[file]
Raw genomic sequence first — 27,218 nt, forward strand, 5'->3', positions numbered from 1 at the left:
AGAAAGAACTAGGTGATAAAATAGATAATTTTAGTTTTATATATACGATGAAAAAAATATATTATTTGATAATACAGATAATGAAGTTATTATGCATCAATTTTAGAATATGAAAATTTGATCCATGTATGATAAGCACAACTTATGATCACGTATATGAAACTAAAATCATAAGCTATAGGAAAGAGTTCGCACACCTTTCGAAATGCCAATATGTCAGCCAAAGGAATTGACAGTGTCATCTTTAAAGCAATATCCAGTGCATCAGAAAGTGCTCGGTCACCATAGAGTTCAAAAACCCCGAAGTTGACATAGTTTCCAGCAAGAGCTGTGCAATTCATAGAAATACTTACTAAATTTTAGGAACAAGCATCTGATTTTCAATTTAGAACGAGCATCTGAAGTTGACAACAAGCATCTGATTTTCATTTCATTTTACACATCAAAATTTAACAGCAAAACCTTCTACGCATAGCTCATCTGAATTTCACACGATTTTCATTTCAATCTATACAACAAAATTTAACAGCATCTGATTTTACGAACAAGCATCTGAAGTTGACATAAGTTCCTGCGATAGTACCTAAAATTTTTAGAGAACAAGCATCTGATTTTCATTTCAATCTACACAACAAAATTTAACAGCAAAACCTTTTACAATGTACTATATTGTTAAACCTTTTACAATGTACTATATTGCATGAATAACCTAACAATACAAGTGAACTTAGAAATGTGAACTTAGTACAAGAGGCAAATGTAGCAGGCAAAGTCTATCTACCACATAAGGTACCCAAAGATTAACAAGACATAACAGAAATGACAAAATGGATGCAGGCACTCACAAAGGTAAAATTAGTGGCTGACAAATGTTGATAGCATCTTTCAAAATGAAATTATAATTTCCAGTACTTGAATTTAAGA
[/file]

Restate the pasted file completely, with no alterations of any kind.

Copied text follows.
Raw genomic sequence first — 27,218 nt, forward strand, 5'->3', positions numbered from 1 at the left:
AGAAAGAACTAGGTGATAAAATAGATAATTTTAGTTTTATATATACGATGAAAAAAATATATTATTTGATAATACAGATAATGAAGTTATTATGCATCAATTTTAGAATATGAAAATTTGATCCATGTATGATAAGCACAACTTATGATCACGTATATGAAACTAAAATCATAAGCTATAGGAAAGAGTTCGCACACCTTTCGAAATGCCAATATGTCAGCCAAAGGAATTGACAGTGTCATCTTTAAAGCAATATCCAGTGCATCAGAAAGTGCTCGGTCACCATAGAGTTCAAAAACCCCGAAGTTGACATAGTTTCCAGCAAGAGCTGTGCAATTCATAGAAATACTTACTAAATTTTAGGAACAAGCATCTGATTTTCAATTTAGAACGAGCATCTGAAGTTGACAACAAGCATCTGATTTTCATTTCATTTTACACATCAAAATTTAACAGCAAAACCTTCTACGCATAGCTCATCTGAATTTCACACGATTTTCATTTCAATCTATACAACAAAATTTAACAGCATCTGATTTTACGAACAAGCATCTGAAGTTGACATAAGTTCCTGCGATAGTACCTAAAATTTTTAGAGAACAAGCATCTGATTTTCATTTCAATCTACACAACAAAATTTAACAGCAAAACCTTTTACAATGTACTATATTGTTAAACCTTTTACAATGTACTATATTGCATGAATAACCTAACAATACAAGTGAACTTAGAAATGTGAACTTAGTACAAGAGGCAAATGTAGCAGGCAAAGTCTATCTACCACATAAGGTACCCAAAGATTAACAAGACATAACAGAAATGACAAAATGGATGCAGGCACTCACAAAGGTAAAATTAGTGGCTGACAAATGTTGATAGCATCTTTCAAAATGAAATTATAATTTCCAGTACTTGAATTTAAGA